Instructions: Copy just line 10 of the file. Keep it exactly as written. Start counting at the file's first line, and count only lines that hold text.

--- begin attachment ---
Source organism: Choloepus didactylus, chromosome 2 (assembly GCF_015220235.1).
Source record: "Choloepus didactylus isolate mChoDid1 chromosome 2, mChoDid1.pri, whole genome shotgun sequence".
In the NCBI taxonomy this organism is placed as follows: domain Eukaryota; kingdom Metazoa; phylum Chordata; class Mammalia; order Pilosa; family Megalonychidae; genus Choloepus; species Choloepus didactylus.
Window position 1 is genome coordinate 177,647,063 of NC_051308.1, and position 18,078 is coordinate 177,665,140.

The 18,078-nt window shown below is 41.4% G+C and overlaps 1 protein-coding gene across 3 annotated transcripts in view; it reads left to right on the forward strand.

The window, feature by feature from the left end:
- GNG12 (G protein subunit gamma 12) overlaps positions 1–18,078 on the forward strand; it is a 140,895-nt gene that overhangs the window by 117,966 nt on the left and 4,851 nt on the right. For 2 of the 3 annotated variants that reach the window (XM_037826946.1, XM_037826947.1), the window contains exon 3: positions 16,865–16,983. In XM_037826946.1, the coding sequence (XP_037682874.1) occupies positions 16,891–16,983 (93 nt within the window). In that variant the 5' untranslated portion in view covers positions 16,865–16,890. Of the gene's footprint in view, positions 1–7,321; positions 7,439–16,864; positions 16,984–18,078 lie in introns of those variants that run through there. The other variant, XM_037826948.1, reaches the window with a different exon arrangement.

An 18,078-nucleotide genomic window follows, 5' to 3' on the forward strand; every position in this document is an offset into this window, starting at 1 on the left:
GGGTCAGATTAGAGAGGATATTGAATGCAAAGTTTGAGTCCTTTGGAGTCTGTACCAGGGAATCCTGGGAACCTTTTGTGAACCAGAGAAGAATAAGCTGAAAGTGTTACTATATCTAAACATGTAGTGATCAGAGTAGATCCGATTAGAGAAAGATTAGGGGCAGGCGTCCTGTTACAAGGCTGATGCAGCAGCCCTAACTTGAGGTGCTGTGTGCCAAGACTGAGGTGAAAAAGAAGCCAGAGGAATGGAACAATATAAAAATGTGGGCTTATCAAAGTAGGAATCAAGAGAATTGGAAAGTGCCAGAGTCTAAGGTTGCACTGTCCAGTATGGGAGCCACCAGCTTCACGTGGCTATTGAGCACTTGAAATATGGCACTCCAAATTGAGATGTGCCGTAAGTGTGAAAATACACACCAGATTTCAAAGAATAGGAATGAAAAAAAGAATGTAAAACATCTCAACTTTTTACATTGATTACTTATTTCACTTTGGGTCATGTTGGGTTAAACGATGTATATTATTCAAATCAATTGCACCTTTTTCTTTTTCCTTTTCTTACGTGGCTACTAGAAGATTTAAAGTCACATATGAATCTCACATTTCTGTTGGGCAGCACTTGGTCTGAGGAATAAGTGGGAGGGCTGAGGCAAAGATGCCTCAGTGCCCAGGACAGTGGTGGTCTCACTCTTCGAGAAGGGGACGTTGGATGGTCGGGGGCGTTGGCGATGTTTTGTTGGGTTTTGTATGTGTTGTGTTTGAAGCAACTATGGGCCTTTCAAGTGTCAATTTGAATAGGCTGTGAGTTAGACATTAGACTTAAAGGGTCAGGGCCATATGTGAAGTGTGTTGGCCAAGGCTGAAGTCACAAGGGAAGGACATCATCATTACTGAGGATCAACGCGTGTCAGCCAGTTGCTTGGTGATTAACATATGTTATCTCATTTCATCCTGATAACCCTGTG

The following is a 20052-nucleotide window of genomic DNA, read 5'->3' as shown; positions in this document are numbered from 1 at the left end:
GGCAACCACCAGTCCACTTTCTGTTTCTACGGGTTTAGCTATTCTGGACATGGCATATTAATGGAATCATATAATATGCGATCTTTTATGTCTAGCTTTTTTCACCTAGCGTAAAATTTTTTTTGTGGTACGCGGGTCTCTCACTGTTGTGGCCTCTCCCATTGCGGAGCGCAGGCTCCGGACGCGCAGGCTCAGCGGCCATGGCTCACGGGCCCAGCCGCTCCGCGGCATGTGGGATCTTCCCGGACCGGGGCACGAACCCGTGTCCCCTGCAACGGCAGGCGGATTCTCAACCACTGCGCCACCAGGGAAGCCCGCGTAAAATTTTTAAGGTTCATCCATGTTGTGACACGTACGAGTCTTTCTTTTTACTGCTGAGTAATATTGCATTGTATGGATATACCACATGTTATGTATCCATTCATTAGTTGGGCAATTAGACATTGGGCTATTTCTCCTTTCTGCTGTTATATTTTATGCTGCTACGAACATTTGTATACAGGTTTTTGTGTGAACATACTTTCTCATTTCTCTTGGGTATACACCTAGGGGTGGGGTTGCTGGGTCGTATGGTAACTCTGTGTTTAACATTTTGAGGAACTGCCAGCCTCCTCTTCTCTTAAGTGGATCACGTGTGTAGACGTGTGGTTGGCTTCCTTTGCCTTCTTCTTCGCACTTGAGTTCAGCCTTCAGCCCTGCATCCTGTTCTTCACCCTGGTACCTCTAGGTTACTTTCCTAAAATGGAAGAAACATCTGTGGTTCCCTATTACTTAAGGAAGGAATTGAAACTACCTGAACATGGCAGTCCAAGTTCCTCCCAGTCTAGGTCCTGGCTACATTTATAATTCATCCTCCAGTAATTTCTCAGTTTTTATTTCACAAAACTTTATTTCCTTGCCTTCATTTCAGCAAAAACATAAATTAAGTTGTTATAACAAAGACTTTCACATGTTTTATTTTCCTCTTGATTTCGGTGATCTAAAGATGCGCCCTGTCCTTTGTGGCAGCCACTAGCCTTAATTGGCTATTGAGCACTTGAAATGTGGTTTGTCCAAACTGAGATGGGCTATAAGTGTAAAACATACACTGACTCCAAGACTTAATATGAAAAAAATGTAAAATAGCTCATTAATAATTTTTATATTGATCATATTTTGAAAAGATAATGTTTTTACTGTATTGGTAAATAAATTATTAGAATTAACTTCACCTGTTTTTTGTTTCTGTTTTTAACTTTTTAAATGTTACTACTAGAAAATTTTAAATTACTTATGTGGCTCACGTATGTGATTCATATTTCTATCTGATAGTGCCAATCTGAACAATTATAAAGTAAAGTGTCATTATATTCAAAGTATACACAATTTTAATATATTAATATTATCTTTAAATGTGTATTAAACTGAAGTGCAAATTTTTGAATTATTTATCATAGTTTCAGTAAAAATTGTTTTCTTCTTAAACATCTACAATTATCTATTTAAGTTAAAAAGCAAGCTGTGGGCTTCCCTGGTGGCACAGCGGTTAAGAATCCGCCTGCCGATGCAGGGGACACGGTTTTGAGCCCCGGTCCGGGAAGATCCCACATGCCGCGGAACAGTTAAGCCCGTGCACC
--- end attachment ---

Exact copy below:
The following is a 20052-nucleotide window of genomic DNA, read 5'->3' as shown; positions in this document are numbered from 1 at the left end: